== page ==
Many pre-schoolers were cared for at some time by their grandparents while their parents worked. Eleven grandmothers and one grandfather cared for their grandchildren predominantly on their own, while two grandchildren were cared for by both their grandparents. Some grandparents lived in the same household as the pre-schooler. Others were involved in transporting children between an ECE service and the child’s home before a parent returned home from work. Some grandparents had made significant changes in their lives so that they could care for their grandchildren, such as moving cities and changing jobs (for an example, see Case Study Y). In some cases, grandparents were paid or compensated for the time they spent caring for their grandchildren. Parents in the study were conscious, however, of not overburdening grandparents for such reasons as health issues, work commitments and the other social activities they were involved in.

Formal ECE services used by parents in the study included kindergarten, education and care services, home-based services and kōhanga reo. Most ECE services used by parents in the study were situated in the family’s home neighbourhood. Parents living in rural locations who worked early shifts tended to use home-based caregivers who were able to begin caring for the children from around 6.00 am. Other parents with early starts relied on their partner or grandparents to care for their children early in the morning.

All but one ECE service was offering 20 hours free ECE for three- and four-year-olds. With just one exception, the parents in the study seemed to be receiving their entitlements for free ECE, the Childcare Subsidy and Working for Families. Many expressed gratitude for this funding, and it seemed to ease some of the pressures on them and their family.

Parents were asked about their satisfaction with ECE services, and mostly they described very good experiences. They described how the care provided had positive effects on their children, and spoke highly of their children’s caregivers. However, we also observed that some children were attending multiple childcare services in one day (up to four in a day) or were in care for long periods (up to 57½ hours a week for one child), and some home-based caregivers were working very long hours (for example, one home-based caregiver often worked from 5.30 am to 10.00 pm).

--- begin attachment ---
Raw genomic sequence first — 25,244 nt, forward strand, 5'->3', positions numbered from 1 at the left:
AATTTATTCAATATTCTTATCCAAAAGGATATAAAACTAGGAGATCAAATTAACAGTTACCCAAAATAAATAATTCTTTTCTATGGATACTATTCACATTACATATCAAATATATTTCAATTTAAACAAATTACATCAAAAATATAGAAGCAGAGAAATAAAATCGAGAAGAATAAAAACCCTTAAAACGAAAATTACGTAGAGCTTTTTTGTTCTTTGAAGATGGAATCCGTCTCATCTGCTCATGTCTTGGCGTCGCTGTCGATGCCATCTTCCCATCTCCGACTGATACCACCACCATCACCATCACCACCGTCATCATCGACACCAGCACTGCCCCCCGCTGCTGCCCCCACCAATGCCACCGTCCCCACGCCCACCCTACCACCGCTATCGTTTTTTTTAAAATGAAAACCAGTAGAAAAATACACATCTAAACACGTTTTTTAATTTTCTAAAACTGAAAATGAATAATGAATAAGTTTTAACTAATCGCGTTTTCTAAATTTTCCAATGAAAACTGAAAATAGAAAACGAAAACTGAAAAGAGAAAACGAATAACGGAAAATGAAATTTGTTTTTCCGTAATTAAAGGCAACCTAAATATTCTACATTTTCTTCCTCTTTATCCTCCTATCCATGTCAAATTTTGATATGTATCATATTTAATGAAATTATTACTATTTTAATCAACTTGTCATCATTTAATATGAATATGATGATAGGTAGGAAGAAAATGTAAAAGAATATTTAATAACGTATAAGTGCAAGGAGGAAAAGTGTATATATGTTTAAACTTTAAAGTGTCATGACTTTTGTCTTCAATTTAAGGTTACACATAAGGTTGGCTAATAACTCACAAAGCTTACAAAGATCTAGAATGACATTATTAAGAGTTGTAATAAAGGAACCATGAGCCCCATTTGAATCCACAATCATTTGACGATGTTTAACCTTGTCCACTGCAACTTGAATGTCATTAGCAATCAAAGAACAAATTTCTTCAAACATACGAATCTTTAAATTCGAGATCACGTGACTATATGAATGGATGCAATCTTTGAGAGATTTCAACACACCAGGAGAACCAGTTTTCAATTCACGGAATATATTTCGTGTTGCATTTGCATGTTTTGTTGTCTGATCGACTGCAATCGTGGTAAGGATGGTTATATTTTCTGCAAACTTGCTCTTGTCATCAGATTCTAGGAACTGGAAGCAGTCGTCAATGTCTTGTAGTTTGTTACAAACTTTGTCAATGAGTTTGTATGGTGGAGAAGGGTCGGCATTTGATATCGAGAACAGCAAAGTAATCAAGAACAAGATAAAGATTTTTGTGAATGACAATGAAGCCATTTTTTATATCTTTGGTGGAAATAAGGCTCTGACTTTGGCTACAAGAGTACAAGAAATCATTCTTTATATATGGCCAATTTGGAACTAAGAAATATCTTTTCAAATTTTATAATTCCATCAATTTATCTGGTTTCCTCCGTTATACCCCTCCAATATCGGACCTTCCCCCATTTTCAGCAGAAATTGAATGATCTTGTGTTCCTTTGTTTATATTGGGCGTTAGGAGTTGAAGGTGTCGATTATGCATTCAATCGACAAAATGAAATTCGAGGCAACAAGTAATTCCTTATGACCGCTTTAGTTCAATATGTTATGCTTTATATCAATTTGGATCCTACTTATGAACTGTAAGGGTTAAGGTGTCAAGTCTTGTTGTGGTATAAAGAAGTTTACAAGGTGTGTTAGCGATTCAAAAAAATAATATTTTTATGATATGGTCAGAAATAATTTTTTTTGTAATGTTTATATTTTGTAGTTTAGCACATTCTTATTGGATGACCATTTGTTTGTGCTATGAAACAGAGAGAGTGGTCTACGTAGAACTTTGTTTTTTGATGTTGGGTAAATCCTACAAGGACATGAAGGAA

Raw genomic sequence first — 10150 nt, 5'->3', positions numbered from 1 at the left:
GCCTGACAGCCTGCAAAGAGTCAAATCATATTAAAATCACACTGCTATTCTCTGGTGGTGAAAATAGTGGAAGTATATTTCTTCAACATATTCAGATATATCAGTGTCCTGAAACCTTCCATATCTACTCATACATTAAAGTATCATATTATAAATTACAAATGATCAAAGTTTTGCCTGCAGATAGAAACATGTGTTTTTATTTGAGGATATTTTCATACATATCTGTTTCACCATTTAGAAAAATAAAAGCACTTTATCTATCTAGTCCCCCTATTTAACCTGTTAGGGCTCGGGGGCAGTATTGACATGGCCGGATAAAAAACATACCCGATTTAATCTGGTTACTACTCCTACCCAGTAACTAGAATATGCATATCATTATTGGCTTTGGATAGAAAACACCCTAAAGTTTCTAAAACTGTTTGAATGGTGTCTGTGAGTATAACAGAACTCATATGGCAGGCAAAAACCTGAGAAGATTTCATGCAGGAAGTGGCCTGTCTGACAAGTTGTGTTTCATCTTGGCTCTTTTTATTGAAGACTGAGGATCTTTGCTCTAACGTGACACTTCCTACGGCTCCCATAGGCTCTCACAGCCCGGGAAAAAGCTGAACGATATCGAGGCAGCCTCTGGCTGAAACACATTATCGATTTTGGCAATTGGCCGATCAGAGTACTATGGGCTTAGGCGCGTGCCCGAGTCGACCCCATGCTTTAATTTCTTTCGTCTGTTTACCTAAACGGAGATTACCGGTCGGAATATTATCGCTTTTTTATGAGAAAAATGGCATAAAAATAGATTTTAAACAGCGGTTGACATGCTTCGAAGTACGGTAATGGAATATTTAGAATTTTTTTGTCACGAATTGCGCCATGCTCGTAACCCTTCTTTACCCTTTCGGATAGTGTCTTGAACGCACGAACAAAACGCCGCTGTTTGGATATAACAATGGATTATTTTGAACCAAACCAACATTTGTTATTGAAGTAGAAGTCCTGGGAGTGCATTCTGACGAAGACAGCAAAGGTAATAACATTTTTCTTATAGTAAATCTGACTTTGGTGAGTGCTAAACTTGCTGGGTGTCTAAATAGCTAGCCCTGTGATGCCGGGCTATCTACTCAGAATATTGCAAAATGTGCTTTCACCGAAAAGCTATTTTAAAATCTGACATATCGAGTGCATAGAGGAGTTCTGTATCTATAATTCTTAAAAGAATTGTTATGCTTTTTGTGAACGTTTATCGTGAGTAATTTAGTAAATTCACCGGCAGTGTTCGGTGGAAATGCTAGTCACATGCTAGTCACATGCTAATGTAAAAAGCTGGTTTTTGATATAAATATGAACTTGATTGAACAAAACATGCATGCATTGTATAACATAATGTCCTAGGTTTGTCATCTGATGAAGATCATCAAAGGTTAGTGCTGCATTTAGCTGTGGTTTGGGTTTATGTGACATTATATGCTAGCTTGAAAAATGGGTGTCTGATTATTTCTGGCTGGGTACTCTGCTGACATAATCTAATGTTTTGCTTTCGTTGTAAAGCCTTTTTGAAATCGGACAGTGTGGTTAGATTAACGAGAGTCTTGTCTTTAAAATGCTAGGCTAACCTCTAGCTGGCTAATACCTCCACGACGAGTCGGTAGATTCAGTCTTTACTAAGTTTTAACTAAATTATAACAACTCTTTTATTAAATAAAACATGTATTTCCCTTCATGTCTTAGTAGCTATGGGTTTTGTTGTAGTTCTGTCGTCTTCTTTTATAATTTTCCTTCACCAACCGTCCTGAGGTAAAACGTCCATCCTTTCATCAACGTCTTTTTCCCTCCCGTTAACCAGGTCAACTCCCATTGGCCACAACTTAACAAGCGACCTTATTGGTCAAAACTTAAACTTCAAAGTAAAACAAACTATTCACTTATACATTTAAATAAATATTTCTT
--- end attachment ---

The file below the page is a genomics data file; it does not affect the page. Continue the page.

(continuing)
Parents in the study reported making decisions about the care of their pre-schooler with their partner, and sometimes with grandparents who were going to be involved in the care. More often than not one parent had a greater role to play in decision-making, and this was usually the mother. Parents’ beliefs about the value of their work and their role as a parent, including the relationship they wanted to have with their child, played an important role in shaping their decisions about childcare. Some parents had chosen to work non-standard hours because it allowed them to spend more time with their child or because their child could spend more time being cared for by a family member. The household in which the parent lived also affected their childcare arrangements. For example, parents in a two-parent or extended family household with early shifts were usually able to leave their pre-schooler sleeping in their bed when they left for work, whereas two solo parents took their children in their pyjamas with them to a home-based caregiver early in the morning before starting their early shift.

Most parents in the study reported satisfaction with their childcare arrangements. These parents tended to have fairly stable arrangements. Most also had back-up plans, although these were limited where parents did not have support available from a partner or from their wider family, including grandparents.

When asked what their “ideal” childcare arrangements would be, parents had varying answers. Some would have preferred to not work and to be at home caring for their child; others would have liked reduced working hours. Some parents felt pressure to work because of their financial situation. Some expressed a preference for their child to be cared for by family members, while others wished for more flexibility in ECE services; for example, ECE services that were open longer hours, open over the weekend, had more flexibility in the days their child could attend (so the care could match their rotating shift roster) and the ability to attend and pay for part rather than full days. Most said they would like to pay less for childcare. In contrast, a few parents said they already had their ideal childcare arrangements.